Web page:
Blurred Lines: Mexican Cartels and the Narco-Terrorism Debate


  • Alexander Salt


Since 2006, well over 70 000 lives have been claimed by Cartel and narcotics related violence in Mexico.  The sheer scale of this conflict has attracted considerable scholarly attention, particularly that which seeks to classify what type of violence this is, be it terrorism, insurgency or something else altogether. This paper addresses this issue by asking: Can Mexican Cartels be considered terrorist organizations? The paper explores the evolution of the Cartels in Mexico from 2006-present, analyzing their motivations, tactics and operations, organizational structures, and targets of violence. The paper concludes that Cartels should not be defined as terrorists as they lack political motives for their use of violence. However, Cartels can be said to have a dual nature; sometimes they act like terrorists in terms of their operational and tactical level behavior, and the rest of the time they act as illicit businessmen.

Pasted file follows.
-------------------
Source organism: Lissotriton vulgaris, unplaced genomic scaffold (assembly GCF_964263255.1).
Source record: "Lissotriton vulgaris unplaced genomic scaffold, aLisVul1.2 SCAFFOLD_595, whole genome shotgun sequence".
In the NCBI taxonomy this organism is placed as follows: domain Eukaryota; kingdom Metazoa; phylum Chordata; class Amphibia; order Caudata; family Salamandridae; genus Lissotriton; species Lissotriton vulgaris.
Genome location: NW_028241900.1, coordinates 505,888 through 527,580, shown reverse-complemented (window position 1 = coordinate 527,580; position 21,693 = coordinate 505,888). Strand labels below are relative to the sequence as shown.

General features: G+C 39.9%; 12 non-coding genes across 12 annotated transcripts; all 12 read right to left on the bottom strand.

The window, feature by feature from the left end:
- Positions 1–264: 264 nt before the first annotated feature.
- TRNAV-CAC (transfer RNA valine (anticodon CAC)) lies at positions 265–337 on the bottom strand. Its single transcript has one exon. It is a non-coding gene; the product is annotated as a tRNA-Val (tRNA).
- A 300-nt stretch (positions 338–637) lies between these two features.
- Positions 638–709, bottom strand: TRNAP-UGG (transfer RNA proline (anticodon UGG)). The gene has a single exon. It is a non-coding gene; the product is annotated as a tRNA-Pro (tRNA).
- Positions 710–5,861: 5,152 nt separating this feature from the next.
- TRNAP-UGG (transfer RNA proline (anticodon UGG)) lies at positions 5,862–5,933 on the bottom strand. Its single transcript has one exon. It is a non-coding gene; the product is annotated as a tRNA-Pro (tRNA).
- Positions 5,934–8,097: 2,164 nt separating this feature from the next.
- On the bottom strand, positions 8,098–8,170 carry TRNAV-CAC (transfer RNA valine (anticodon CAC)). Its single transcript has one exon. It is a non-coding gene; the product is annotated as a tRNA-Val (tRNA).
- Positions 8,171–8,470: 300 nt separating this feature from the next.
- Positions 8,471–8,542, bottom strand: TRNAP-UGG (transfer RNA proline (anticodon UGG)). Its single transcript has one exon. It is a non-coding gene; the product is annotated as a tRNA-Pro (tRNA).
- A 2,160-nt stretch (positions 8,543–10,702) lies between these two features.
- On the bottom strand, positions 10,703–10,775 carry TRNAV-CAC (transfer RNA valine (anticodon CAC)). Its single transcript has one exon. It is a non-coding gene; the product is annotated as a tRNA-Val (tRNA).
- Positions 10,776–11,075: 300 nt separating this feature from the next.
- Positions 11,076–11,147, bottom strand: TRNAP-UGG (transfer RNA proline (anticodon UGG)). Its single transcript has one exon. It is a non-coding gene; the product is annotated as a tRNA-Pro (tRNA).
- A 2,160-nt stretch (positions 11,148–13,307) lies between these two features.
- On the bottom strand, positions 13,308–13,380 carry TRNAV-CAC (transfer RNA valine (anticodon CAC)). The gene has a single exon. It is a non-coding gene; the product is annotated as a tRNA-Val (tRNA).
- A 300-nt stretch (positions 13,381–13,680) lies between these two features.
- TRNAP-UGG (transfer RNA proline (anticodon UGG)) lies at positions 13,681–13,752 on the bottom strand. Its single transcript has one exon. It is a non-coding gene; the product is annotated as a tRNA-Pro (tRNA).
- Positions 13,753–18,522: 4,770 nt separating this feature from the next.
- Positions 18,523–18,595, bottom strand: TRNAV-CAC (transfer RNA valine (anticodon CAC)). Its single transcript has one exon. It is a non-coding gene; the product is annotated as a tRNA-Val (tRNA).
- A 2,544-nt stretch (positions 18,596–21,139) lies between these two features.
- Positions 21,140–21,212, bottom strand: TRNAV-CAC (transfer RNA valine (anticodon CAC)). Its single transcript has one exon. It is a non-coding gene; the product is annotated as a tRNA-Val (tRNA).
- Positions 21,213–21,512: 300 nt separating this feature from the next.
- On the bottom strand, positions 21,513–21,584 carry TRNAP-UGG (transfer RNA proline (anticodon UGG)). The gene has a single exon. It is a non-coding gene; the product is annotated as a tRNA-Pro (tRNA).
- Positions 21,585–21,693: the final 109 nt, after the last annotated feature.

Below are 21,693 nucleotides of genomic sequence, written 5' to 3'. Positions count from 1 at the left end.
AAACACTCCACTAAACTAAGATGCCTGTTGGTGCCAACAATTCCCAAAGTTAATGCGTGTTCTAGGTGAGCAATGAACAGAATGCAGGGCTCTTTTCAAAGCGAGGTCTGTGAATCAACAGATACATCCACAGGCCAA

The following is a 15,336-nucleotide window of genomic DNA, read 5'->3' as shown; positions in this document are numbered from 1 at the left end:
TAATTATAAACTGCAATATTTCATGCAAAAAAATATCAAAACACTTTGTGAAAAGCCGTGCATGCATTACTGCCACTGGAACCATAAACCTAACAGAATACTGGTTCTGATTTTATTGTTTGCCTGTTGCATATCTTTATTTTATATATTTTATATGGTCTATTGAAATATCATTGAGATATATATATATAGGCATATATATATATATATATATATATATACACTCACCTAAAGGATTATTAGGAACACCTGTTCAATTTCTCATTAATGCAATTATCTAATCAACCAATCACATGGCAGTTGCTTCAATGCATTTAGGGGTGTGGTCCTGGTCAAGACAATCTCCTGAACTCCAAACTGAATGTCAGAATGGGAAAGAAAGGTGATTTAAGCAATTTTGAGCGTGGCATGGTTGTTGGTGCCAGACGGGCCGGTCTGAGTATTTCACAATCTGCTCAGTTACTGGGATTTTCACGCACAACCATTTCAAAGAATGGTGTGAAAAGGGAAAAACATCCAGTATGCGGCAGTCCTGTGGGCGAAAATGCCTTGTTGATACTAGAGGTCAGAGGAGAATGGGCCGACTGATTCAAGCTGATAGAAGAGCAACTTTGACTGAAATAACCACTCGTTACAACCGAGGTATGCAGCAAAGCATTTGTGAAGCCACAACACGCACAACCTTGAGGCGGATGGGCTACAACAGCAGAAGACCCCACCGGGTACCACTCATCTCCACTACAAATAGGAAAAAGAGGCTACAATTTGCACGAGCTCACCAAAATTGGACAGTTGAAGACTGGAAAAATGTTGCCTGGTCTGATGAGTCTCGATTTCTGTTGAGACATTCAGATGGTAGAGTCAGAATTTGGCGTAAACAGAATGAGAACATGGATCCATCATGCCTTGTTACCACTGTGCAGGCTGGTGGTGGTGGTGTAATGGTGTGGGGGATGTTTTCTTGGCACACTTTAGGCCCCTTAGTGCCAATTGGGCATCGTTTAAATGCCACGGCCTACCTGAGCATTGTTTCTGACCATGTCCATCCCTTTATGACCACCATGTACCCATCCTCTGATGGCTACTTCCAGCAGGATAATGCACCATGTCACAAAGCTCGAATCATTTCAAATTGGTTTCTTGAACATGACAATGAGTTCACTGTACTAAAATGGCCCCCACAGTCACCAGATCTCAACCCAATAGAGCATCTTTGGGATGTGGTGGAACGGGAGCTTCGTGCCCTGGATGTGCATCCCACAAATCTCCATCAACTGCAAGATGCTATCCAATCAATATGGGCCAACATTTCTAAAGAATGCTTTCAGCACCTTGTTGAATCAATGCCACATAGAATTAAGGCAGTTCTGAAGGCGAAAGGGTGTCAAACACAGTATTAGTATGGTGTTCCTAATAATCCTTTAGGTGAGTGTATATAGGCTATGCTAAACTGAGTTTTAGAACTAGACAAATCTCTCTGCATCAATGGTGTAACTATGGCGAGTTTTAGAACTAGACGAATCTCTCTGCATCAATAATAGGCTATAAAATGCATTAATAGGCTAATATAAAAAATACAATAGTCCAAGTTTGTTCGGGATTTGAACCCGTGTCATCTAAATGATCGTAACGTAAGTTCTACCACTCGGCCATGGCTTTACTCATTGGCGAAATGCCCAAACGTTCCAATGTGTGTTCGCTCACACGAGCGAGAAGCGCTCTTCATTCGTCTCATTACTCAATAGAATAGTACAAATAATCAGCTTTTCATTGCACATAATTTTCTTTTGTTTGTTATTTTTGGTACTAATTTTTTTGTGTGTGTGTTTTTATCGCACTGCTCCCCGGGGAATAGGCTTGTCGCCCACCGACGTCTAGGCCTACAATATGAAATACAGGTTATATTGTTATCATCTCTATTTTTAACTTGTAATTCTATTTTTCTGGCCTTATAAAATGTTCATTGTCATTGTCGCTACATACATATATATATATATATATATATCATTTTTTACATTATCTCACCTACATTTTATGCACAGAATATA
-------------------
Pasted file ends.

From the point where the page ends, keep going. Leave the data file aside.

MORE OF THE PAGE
Author Biography

Alexander Salt

Alexander Salt is a a PhD Candidate with the University of Calgary’s Centre for Military, Security and Strategic Studies and a Joseph-Armand Bombardier Doctoral Award holder from the Social Science and Humanities Research Council of Canada. His research concerns U.S. military organizational change and modern warfare.






JMSS Awards of Excellence